March 27, 2015
Toward the end of the penultimate movement of the New York Philharmonic’s world premiere performance of John Adams’ Scheherazade.2 at Lincoln Center, violinist Leila Josefowicz stood silent at the front of the stage. She bent slightly forward, clutching her instrument by her side. The strings rustled menacingly, encroaching and retreating again with conductor Alan Gilbert’s gestures, before the full force of the orchestra blasted her and all of Avery Fisher Hall with a condemning, sneering chord. Josefowicz slowly tilted her head back, eyes closed, as blows of horns, percussion, and cimbalom rained down. When she did raise her violin to play again, her notes were muted, gagged but refusing to be silent.
The new “dramatic symphony for violin and orchestra” took up the entire second half of the March 26 concert. It was a perturbing journey, and the two concretely imagistic Russian pieces of the first half proved ideal travel companions.
Stravinsky’s Petrushka was performed in its original 1911 version, intended for stage instead of concert hall. Gilbert was a dynamic showman, definitively in control while letting the musicians command attention. Eric Huebner’s piano accents had just enough music-hall sleaze in them to conjure up images of the jerky marionette characters, and trumpeter Matthew Muckey’s piercing and foreboding fanfares sliced the air. Puppets there may be, but a kiddie show this isn’t. Anatoly Lyadov’s serene The Enchanted Lake, the first piece, served as a sweet appetizer before the two flavors of conflict to come.
Before Scheherazade.2 began, Adams explained onstage that the piece has less to do with the storytelling queen of The Arabian Nights than it does with the suffering of women at men’s hands in modern day Tahrir Square, Kabul, and our own backyards. (The composer’s barb at Rush Limbaugh prompted applause.) Its four movements introduce the heroine and the sinister “True Believers”; show her with a lover; put her on trial, where she is condemned her to death; and illustrate her escape to sanctuary.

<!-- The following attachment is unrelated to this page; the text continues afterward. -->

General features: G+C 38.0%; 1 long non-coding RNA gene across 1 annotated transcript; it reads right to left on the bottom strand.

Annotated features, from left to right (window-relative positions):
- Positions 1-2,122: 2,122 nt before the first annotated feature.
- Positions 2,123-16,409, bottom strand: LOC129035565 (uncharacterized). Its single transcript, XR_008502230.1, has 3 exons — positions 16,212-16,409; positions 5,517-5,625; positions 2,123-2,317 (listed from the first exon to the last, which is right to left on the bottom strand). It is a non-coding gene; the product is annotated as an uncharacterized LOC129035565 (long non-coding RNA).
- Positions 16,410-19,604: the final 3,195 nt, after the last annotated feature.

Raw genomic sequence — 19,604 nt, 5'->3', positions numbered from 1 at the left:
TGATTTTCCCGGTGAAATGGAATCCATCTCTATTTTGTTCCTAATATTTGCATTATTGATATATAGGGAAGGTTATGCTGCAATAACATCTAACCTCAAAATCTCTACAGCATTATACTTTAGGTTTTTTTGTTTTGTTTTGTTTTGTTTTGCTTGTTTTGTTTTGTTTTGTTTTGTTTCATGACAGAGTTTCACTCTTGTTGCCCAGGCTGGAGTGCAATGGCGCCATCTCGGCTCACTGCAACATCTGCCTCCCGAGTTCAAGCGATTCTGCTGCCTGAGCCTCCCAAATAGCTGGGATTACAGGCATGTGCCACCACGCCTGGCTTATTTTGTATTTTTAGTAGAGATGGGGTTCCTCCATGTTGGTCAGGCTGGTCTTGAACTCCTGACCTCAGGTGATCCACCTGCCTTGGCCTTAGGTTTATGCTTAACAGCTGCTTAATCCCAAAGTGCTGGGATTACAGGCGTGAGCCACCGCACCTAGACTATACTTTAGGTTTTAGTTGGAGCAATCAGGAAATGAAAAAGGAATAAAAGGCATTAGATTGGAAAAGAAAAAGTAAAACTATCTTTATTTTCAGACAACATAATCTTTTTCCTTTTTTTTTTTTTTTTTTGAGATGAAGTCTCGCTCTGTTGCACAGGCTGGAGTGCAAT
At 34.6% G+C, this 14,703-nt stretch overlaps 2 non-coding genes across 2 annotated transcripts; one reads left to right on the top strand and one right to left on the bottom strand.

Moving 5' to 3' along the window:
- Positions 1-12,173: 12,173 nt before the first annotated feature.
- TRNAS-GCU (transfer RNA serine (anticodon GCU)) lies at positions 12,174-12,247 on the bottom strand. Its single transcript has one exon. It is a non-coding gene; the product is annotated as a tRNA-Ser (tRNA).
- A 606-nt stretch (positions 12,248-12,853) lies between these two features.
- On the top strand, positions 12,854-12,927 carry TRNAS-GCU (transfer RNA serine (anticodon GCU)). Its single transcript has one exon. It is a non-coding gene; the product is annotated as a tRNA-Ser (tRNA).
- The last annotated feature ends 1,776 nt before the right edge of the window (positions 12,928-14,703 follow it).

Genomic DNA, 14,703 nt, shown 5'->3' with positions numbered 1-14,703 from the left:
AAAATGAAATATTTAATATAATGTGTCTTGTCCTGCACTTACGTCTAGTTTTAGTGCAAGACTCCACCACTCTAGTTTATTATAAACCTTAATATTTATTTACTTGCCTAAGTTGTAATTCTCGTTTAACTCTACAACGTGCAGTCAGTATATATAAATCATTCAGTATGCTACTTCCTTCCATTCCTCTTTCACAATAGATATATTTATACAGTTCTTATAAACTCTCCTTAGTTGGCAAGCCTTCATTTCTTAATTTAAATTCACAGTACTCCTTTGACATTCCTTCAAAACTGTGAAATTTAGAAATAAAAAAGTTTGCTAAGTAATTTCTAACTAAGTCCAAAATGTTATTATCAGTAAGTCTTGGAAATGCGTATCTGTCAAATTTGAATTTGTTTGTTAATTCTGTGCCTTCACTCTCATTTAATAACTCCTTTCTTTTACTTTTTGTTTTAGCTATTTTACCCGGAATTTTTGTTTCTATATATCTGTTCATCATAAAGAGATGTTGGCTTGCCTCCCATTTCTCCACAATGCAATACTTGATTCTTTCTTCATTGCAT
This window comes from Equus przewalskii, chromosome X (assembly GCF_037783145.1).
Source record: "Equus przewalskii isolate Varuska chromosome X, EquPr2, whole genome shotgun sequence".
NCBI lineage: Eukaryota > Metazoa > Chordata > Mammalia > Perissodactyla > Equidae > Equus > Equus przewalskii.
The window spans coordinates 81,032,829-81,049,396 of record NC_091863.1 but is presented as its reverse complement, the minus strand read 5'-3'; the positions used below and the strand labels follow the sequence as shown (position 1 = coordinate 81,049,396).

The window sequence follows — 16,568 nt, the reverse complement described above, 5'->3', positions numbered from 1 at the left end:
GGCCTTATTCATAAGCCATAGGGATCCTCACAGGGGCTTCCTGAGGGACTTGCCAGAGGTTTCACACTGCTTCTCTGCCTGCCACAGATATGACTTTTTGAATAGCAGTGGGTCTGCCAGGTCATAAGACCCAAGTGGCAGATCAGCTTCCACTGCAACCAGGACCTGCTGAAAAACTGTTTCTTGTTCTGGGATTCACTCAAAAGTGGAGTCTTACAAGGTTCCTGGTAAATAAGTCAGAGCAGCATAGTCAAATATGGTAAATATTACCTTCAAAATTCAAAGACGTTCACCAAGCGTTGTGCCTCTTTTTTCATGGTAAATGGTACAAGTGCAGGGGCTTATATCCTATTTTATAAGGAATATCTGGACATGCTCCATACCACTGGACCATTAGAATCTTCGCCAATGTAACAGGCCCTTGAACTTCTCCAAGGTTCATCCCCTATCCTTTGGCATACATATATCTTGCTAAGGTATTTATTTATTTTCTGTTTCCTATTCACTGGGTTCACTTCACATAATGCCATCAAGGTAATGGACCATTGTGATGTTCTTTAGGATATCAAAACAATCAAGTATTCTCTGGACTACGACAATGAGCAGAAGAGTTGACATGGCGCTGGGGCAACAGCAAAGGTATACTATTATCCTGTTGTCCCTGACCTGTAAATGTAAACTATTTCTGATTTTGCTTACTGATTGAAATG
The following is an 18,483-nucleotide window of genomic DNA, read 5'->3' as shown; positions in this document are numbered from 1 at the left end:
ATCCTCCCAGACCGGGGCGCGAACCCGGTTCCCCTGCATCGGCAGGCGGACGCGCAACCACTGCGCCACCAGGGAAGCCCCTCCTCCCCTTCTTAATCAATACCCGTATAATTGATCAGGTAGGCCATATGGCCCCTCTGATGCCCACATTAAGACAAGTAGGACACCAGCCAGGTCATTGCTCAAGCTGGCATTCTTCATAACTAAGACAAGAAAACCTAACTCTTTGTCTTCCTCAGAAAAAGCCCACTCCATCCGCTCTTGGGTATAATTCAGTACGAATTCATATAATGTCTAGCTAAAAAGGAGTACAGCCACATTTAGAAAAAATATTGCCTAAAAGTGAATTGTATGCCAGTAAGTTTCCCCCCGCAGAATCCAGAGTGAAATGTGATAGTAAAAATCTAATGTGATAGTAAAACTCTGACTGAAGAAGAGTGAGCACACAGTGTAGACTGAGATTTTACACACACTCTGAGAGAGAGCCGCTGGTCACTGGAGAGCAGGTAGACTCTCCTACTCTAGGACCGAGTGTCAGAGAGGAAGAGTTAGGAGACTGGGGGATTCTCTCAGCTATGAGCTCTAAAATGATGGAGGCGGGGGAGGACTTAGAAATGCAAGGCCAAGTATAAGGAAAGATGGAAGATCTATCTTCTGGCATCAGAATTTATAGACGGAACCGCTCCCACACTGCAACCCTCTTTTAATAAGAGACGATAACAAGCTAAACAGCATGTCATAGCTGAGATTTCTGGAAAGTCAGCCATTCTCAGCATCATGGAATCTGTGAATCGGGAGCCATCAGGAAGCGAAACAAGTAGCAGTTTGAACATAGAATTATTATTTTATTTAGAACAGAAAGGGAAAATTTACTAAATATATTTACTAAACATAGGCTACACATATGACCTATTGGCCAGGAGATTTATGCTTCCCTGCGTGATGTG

Adams’ notes and visions for the piece had an uncomfortable whiff of clickbait about them. His sparse, minimal images of oppression manifested in the “Men with Beards,” who title the third movement — as if a beard grown for religious observance automatically equates to fanaticism.
I cringed at his repeated hint that Scheherazade’s lover in the second movement was “maybe also a woman … who knows?” That attempt at inclusivity felt tokenizing and exotifying. That anecdote could have easily been omitted, and I hope it is in the future.
The evening’s star was Josefowicz, who has had a close performing relationship with Adams since she performed his devilish Violin Concerto at 21. Now 37, she was completely at home in the spotlight of Scheherazade.2. A captivating figure onstage, her feet were planted on the floor as her body swayed back and forth with the currents of the music. The violin’s solo flights were raw and restless from the start. Her tone was defiant without being brash or glib, and lyrical sections did not descend into sentimentality. A captivating figure onstage, her feet were planted on the floor as her body swayed back and forth with the currents of the music. The violin’s solo flights were raw and restless from the start.
Josefowicz’s Scheherazade was not content, even in the second movement’s tender but anxious love scene or in the embrace of the soothing string sighs of the finale, when she flees to safety. Her surroundings told her to relax and fall into the safe arms of tonality, but the solo violin ended in an unresolved, interrupted thought, fading out dissonant. It was as if she knew how many more Scheherazades were still trapped, and that many don’t escape.